In the time since the king-of-the-universe career of her husband, Dominique Strauss-Kahn, crumbled into a mire of sex-crimes allegations, Sinclair—who used to be a Diane Sawyer-meets-Barbara Walters-like figure in France—didn’t do a single interview with any of her former colleagues.
But as she prepares for her journalistic comeback—she will be the editorial director of the French Huffington Post site (that launches January 23)—a feisty Sinclair has finally broken her silence. And her wide-ranging interview with Anne-Cécile Sarfati, the deputy editor in chief of the French version of ELLE magazine, will undoubtedly get people talking. (To pump extra mileage out of its exclusive, the January 20 issue of the magazine showed up in kiosks a day early.)
Under the headline “Anne Sinclair: ‘I am neither a saint, nor a victim. I am a free woman,’” Sinclair addresses her husband’s troubles in New York, feminism, stepping into Arianna Huffington’s footsteps, the “Orwellian” invasion of her private life, and much more.
In the interview [see some French-language excerpts here, Sinclair acknowledged that she wouldn’t have been in a position to become the French Arianna Huffington if her husband’s career at the IMF and his political ambitions hadn’t collapsed. But the real substance of the interview has to do with how Sinclair lived through the nightmare in New York.
While she still gives no credence to the allegations of Nafissatou Diallo, the woman who accused Strauss-Kahn of sexual assault and attempted rape (see the exclusive Newsweek interview with Diallo here), Sinclair described her own feelings of violation at the hands of the relentless 21st-century media machine.
“Try to put yourself in my place: It is very violent to see your personal life scrutinized, dissected around the world, to hear people who think they are allowed to say what I should have done or said,” Sinclair explained. “To be an object of speculation, of permanent harassment to know what is happening in my home, has something about it that is Orwellian, totalitarian.”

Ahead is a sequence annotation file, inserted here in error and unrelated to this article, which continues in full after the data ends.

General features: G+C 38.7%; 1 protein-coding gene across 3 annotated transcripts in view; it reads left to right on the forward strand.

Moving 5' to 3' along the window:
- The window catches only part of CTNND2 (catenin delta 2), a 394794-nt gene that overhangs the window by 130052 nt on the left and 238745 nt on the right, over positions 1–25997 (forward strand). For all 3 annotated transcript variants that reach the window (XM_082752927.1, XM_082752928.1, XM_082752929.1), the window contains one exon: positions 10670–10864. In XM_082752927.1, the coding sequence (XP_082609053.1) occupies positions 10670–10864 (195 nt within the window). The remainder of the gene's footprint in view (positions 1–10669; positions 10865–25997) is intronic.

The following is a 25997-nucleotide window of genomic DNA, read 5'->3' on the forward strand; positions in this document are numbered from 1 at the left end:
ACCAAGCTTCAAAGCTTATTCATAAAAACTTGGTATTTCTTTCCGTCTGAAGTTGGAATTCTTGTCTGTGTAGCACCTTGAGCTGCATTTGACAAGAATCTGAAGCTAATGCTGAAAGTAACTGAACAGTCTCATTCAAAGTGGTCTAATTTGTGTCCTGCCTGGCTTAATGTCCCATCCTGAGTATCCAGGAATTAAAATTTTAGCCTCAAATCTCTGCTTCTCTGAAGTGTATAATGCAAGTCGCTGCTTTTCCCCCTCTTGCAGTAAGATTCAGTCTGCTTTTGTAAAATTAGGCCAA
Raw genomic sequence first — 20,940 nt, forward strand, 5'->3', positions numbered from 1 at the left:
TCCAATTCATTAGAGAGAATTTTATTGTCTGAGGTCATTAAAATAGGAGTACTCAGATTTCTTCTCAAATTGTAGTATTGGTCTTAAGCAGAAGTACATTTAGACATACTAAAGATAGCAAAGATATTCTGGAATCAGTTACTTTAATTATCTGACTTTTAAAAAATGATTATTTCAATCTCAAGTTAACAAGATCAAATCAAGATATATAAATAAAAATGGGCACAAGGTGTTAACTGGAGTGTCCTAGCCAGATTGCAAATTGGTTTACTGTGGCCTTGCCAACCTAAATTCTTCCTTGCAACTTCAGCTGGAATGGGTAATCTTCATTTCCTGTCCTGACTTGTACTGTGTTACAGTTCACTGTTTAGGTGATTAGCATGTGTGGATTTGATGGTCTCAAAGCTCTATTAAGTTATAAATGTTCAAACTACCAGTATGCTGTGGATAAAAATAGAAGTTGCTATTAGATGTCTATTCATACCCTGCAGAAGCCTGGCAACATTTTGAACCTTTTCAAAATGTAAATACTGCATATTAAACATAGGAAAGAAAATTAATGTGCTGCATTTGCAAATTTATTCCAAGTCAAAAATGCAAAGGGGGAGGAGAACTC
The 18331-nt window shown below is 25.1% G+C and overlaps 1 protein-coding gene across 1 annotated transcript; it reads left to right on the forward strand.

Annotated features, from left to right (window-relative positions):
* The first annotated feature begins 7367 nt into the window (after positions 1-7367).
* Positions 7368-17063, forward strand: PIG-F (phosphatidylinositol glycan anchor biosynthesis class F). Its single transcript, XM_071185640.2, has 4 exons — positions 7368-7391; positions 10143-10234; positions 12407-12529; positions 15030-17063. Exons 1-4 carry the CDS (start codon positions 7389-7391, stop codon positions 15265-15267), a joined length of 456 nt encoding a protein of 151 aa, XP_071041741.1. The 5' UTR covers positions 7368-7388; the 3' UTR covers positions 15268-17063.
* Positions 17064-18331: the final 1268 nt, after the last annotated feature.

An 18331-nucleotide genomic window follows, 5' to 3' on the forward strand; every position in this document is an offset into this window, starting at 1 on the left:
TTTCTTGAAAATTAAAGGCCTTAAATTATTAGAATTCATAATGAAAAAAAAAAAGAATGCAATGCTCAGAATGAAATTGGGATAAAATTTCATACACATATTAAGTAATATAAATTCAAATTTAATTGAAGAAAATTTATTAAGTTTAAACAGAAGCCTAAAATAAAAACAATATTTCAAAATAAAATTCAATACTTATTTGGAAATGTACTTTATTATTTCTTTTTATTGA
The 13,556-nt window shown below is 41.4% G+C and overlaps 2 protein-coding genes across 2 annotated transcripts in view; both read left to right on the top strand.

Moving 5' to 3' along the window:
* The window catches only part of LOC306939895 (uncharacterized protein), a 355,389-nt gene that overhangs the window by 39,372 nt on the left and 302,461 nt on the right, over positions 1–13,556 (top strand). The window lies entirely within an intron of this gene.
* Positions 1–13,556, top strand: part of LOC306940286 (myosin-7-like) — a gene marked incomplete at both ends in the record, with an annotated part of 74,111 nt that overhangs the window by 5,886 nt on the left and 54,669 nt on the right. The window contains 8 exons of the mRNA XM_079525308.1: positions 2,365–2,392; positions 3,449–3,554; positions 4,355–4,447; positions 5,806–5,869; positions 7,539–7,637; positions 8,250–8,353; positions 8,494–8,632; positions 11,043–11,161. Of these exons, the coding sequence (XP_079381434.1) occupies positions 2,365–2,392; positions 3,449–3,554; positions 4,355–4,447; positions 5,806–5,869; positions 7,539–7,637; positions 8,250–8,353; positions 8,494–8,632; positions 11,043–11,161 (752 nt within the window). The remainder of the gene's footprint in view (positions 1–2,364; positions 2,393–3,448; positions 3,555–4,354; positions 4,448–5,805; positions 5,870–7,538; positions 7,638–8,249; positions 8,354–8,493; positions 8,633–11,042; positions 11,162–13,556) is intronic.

Somewhat surprisingly, given the orgiastic tabloid coverage of the case in New York, Sinclair lauded American journalism in the interview. “There are trashy newspapers in the U.S., like everywhere, and violations of privacy. But, in regard to the big media, the press is demanding, precise, and hardworking.” She cited with awe that The New Yorker’s “25 fact checkers” even verify the color of a sweater mentioned in an article, while French media tend to be “lazy, less pointed, less precise.” (Sinclair acknowledged that such rigor won’t be possible at the French Huff Po, due to a lack of means, but she is encouraging a rigorous spirit among her small team of young journalists.) Asked if one of her employees suggests the French Huff Po post on the investigation into the alleged Carlton Hotel prostitution ring that her husband has been linked to, or on the civil process of Nafissatou Diallo against her husband, she replied that her online publication will cover any subjects that come up. “In that case, I don’t say that it will be me who writes the piece … but it will be covered and in the most professional way possible.”